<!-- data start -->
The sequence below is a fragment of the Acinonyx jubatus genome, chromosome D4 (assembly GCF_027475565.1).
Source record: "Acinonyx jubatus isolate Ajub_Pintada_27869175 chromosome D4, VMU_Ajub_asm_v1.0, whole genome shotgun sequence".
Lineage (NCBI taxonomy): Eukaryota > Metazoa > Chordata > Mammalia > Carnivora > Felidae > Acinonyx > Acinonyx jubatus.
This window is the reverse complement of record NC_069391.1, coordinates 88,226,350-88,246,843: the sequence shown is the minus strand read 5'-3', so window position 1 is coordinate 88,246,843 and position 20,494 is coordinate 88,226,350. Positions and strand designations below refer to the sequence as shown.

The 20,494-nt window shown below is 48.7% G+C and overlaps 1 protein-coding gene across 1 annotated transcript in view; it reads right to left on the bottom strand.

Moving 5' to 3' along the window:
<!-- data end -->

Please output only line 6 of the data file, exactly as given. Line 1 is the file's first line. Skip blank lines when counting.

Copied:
Moving 5' to 3' along the window: